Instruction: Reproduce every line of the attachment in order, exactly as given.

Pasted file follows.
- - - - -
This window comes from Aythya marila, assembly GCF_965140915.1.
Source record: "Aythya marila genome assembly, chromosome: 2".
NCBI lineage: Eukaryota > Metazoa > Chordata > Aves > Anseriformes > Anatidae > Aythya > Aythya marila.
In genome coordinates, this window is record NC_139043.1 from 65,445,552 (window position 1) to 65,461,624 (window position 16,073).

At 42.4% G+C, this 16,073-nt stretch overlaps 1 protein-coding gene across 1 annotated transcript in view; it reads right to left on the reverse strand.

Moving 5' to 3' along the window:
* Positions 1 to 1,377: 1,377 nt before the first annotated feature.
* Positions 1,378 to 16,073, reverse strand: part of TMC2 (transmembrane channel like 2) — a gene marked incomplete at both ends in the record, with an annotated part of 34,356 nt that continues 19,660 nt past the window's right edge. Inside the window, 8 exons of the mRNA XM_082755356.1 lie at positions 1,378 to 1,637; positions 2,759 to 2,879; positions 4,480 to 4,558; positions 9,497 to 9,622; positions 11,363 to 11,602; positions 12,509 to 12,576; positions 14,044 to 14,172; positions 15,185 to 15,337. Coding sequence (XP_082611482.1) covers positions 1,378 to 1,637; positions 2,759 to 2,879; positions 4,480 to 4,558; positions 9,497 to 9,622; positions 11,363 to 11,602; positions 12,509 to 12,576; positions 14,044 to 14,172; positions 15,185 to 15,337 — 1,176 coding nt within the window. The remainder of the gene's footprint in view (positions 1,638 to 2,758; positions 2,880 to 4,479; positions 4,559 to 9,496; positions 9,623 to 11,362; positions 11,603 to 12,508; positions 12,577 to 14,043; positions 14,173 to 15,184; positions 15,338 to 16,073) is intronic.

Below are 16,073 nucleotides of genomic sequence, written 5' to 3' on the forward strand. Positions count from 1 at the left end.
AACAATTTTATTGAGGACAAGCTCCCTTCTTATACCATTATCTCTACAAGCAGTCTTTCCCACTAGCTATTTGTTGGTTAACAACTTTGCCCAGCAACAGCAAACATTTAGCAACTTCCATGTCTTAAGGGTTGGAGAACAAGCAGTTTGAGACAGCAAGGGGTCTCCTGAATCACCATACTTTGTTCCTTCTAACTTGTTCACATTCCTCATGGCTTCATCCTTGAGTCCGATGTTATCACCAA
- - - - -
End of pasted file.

This window comes from Aythya marila, assembly GCF_965140915.1.
Source record: "Aythya marila genome assembly, chromosome: 2".
NCBI lineage: Eukaryota > Metazoa > Chordata > Aves > Anseriformes > Anatidae > Aythya > Aythya marila.
In genome coordinates, this window is record NC_139043.1 from 65,445,552 (window position 1) to 65,461,624 (window position 16,073).

At 42.4% G+C, this 16,073-nt stretch overlaps 1 protein-coding gene across 1 annotated transcript in view; it reads right to left on the reverse strand.

Moving 5' to 3' along the window:
* Positions 1 to 1,377: 1,377 nt before the first annotated feature.
* Positions 1,378 to 16,073, reverse strand: part of TMC2 (transmembrane channel like 2) — a gene marked incomplete at both ends in the record, with an annotated part of 34,356 nt that continues 19,660 nt past the window's right edge. Inside the window, 8 exons of the mRNA XM_082755356.1 lie at positions 1,378 to 1,637; positions 2,759 to 2,879; positions 4,480 to 4,558; positions 9,497 to 9,622; positions 11,363 to 11,602; positions 12,509 to 12,576; positions 14,044 to 14,172; positions 15,185 to 15,337. Coding sequence (XP_082611482.1) covers positions 1,378 to 1,637; positions 2,759 to 2,879; positions 4,480 to 4,558; positions 9,497 to 9,622; positions 11,363 to 11,602; positions 12,509 to 12,576; positions 14,044 to 14,172; positions 15,185 to 15,337 — 1,176 coding nt within the window. The remainder of the gene's footprint in view (positions 1,638 to 2,758; positions 2,880 to 4,479; positions 4,559 to 9,496; positions 9,623 to 11,362; positions 11,603 to 12,508; positions 12,577 to 14,043; positions 14,173 to 15,184; positions 15,338 to 16,073) is intronic.

Below are 16,073 nucleotides of genomic sequence, written 5' to 3' on the forward strand. Positions count from 1 at the left end.
AACAATTTTATTGAGGACAAGCTCCCTTCTTATACCATTATCTCTACAAGCAGTCTTTCCCACTAGCTATTTGTTGGTTAACAACTTTGCCCAGCAACAGCAAACATTTAGCAACTTCCATGTCTTAAGGGTTGGAGAACAAGCAGTTTGAGACAGCAAGGGGTCTCCTGAATCACCATACTTTGTTCCTTCTAACTTGTTCACATTCCTCATGGCTTCATCCTTGAGTCCGATGTTATCACCAA